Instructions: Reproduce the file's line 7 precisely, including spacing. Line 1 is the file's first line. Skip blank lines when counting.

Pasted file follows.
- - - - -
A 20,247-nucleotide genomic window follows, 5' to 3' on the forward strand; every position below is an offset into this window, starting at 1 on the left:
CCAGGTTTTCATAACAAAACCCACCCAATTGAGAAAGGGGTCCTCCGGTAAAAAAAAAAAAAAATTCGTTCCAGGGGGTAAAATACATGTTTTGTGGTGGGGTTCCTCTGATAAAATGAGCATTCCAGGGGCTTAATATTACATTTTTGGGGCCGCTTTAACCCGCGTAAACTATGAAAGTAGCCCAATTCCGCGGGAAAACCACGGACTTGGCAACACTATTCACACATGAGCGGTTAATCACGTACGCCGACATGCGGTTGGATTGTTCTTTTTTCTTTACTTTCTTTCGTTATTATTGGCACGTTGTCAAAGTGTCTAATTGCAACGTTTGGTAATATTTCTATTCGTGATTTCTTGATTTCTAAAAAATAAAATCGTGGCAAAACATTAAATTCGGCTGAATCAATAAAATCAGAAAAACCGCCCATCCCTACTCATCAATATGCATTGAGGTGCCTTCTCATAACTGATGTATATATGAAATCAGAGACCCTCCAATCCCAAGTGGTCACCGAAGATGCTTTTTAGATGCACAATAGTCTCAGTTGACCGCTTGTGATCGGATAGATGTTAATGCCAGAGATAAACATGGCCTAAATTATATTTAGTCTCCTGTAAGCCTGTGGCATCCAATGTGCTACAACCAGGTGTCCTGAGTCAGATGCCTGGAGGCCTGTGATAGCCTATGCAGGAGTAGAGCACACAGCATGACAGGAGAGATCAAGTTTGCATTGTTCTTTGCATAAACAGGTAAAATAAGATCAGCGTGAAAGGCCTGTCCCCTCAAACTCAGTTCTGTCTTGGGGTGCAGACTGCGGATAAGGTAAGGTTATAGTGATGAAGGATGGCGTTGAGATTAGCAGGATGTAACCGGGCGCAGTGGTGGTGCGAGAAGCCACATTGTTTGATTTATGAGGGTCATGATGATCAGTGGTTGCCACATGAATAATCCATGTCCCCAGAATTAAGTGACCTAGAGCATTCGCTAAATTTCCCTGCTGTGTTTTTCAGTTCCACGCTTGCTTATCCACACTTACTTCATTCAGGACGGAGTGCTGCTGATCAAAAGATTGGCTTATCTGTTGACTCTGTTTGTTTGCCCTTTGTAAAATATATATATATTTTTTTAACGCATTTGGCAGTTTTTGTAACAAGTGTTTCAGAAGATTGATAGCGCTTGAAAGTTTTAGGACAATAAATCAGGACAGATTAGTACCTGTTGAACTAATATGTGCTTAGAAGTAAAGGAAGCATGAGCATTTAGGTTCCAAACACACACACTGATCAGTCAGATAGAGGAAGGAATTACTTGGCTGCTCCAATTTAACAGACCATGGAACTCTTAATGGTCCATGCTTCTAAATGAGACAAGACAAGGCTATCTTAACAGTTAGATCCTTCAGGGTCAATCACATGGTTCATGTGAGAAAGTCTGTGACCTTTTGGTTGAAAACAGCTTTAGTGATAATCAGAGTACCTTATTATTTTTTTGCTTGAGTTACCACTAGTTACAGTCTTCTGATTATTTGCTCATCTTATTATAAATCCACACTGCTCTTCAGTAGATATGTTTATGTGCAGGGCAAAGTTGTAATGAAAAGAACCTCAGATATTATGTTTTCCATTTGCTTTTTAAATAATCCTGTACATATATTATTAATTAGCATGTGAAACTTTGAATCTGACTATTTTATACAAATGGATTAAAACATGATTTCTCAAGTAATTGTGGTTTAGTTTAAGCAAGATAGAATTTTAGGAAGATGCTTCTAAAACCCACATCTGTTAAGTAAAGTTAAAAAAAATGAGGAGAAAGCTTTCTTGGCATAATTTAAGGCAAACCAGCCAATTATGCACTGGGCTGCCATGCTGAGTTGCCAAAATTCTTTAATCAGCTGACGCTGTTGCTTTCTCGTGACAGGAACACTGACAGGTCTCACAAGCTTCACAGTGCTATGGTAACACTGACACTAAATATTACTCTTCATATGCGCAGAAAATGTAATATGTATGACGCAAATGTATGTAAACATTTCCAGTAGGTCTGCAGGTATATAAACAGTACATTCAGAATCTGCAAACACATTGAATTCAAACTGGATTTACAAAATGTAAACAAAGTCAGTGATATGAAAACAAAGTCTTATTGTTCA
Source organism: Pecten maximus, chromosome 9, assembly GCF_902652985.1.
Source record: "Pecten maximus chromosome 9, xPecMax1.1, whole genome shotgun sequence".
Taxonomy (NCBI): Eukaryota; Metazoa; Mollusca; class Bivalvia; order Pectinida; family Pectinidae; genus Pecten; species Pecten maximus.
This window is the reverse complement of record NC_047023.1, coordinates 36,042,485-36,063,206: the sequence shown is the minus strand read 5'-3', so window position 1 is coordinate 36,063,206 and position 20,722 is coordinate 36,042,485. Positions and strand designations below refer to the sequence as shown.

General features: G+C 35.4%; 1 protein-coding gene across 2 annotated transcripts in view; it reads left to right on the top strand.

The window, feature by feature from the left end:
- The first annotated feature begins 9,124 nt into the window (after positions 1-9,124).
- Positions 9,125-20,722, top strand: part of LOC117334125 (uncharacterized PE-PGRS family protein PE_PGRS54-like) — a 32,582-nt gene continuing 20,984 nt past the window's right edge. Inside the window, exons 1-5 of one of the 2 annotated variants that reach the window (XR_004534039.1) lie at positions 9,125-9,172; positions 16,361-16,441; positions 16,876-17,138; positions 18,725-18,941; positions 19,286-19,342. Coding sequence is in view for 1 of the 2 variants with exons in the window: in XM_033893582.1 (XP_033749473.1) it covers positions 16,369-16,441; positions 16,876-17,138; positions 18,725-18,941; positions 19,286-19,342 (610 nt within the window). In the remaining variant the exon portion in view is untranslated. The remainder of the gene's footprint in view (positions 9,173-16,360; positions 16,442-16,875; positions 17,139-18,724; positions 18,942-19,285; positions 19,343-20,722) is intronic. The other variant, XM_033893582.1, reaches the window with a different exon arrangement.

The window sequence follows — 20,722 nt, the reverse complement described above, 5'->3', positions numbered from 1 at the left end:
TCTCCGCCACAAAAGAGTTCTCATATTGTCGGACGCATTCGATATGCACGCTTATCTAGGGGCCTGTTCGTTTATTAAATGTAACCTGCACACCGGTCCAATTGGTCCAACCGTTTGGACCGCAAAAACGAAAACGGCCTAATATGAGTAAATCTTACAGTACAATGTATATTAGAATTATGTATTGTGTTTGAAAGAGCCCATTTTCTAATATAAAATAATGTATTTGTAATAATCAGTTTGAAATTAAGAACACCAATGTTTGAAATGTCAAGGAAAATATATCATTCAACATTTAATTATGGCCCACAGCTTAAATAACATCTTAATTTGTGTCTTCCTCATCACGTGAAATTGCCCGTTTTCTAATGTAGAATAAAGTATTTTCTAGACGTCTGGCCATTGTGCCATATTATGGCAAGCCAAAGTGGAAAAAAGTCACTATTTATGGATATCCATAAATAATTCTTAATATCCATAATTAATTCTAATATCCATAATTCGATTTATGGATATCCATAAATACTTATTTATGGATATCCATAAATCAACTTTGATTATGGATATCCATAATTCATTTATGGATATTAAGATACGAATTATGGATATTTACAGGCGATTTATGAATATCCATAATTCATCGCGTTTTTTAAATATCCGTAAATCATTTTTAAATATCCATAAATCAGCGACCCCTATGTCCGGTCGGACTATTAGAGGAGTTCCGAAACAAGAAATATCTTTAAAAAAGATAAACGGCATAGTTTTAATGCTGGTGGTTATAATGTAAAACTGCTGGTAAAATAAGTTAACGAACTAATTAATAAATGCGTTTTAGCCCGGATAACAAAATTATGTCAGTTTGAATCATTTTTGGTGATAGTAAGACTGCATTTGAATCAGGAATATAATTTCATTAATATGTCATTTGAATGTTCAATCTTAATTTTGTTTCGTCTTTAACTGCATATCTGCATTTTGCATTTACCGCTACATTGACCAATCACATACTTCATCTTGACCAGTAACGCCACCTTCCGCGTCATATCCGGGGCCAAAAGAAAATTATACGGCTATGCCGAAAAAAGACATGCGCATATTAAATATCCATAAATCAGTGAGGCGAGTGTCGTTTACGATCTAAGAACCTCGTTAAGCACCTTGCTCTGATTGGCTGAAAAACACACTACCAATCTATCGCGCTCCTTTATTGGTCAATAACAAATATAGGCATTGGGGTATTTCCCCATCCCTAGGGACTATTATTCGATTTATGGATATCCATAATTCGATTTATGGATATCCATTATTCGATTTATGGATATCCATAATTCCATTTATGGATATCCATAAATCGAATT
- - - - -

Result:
General features: G+C 35.4%; 1 protein-coding gene across 2 annotated transcripts in view; it reads left to right on the top strand.